The writer and director of Unplanned says Google and Twitter engaged in a form of censorship and discrimination against the popular pro-life movie.
Chuck Konzelman, who co-wrote and co-directed the film, appeared Wednesday before the Senate Judiciary Committee’s Subcommittee on the Constitution, which was examining the confluence of technology, public discourse and free speech. Experts on free speech and a representative from Facebook also appeared.
“In a digital age, exclusion from the digital arena isn’t just discriminatory,” Konzelman said. “It’s the most insidiously effective form of censorship imaginable.”
Konzelman said Google Ads blocked Unplanned banner advertisements. Google, he added, referenced a company policy against abortion-related ads.
“Just one problem: We weren’t doing abortion-related ads. We were marketing a movie,” he told senators. “We firmly believe they were sharpshooting us -- hiding behind highly selective and discriminatory enforcement of their own guidelines. It is impossible for me to quantify the damage done by Google’s refusal, but it’s absurd to think that there wasn’t damage done.”
Konzelman -- who appeared alongside co-director and co-writer Cary Solomon -- also mentioned Twitter’s suspension of the Unplanned account. It was restored after about three hours.
“The reason for the suspension has not – to the best of my knowledge – been made clear, beyond being accidental,” he said. “However, when such accidents occur within 12 hours of the film’s theatrical debut – and after nine months of ownership, during which time there were zero suspensions – the glitch is of course suspect.”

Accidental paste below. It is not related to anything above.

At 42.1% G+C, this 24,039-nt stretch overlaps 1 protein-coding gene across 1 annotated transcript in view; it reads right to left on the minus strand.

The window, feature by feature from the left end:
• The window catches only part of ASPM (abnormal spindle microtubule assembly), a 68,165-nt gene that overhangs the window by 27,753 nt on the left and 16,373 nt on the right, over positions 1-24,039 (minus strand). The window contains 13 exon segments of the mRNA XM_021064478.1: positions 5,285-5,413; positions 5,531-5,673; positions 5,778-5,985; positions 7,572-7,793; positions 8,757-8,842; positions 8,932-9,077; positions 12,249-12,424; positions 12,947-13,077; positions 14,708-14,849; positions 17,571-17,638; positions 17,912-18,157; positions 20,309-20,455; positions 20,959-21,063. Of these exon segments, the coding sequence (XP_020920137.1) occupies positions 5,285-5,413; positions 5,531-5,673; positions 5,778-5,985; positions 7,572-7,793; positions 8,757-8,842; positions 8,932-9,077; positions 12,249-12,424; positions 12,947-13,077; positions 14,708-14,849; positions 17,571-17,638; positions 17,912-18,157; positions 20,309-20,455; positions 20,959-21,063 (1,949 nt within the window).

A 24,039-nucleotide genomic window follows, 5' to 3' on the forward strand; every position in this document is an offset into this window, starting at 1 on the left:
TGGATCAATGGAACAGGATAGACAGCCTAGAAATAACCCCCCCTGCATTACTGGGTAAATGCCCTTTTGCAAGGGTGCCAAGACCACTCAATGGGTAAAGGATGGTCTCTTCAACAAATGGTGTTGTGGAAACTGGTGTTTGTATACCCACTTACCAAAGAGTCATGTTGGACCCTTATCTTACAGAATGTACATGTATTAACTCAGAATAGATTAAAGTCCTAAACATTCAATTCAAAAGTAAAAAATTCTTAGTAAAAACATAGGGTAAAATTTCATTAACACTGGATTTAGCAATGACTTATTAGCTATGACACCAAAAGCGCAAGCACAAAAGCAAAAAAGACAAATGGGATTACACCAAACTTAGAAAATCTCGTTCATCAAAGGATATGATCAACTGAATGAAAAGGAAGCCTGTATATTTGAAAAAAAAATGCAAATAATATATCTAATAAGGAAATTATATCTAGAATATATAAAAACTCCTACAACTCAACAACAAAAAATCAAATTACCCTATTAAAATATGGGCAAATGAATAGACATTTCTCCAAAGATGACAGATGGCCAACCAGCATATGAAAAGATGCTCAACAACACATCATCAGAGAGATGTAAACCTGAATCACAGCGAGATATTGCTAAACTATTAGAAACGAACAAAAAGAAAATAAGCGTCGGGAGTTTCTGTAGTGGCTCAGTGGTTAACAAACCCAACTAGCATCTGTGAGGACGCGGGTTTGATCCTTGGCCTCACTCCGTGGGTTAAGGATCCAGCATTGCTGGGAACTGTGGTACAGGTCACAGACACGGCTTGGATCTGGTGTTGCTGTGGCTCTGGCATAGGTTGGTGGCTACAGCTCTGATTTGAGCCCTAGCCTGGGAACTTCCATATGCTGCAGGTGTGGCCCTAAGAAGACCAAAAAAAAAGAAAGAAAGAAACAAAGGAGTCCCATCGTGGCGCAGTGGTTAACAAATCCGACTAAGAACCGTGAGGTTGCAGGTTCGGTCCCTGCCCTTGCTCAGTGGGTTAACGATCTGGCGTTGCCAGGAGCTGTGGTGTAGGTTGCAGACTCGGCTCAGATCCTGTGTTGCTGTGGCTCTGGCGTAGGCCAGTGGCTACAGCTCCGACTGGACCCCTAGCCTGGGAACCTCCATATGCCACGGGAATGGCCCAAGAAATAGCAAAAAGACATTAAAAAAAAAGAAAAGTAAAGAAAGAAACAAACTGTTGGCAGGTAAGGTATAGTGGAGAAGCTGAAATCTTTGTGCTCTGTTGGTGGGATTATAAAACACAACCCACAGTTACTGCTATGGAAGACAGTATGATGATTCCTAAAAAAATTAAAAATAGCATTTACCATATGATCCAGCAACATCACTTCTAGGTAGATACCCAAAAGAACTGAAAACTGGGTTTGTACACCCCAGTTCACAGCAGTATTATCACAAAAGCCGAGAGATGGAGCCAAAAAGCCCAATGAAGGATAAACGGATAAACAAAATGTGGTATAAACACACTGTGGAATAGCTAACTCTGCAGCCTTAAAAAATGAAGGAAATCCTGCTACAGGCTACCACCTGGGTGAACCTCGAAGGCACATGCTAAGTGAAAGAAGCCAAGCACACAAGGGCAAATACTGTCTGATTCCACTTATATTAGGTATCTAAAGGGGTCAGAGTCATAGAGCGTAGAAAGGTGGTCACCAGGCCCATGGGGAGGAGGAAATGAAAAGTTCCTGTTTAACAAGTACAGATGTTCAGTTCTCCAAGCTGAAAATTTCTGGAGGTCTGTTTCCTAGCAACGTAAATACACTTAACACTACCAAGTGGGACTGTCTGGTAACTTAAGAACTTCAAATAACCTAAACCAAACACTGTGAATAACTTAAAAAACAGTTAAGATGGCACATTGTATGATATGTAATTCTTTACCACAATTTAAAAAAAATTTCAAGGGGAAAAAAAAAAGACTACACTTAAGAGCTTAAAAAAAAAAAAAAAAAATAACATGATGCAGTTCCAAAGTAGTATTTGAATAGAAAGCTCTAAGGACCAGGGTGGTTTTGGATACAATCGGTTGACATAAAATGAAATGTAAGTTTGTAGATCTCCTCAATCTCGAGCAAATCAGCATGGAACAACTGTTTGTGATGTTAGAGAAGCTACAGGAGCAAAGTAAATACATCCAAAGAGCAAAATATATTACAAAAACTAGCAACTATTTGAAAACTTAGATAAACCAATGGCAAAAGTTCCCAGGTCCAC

Konzelman rhetorically asked: “Why does this only seem to happen to conservatives?” He mentioned the refusal by several networks -- Lifetime, UP TV, Hallmark, HGTV, USA Network, Food Network, The Travel Channel, DIY and the Cooking Channel – to run ads for Unplanned.
Noting that two pro-choice movies (Let Her Speak and This Is Jane) are in production, he added, “Is there any member of this committee who would like to go on record as saying they honestly expect either of those films to have trouble in buying advertising – on Google or otherwise?”
Facebook did not block Unplannedads, and the movie’s exposure “exploded” on the platform.
Still, he expressed concern about how social media companies are treating conservative beliefs. He said corporations are “universally progressive in their orientation” and “strongly predisposed toward stifling conservative thought.”
“If social media is allowed to presumptively and preemptively dismiss conservative thought as controversial, divisive or too sensitive, then that is what they will continue to do,” he said. “If they are allowed to apply their own broadly drawn guidelines to dismiss one side of controversial ideas – the side they don’t agree with – and do so with impunity, then they will do so. It’s all too easy to label conservative thought as controversial or divisive, dismiss it as ‘contrary to our guidelines’ or roll out the dreaded phrase ‘hate speech.’”
Michael Foust is a freelance writer. Visit his blog, MichaelFoust.com.
Photo courtesy: PureFlix
Michael Foust has covered the intersection of faith and news for 20 years. His stories have appeared in Baptist Press, Christianity Today, The Christian Post, The Leaf-Chronicle, the Toronto Star and the Knoxville News-Sentinel.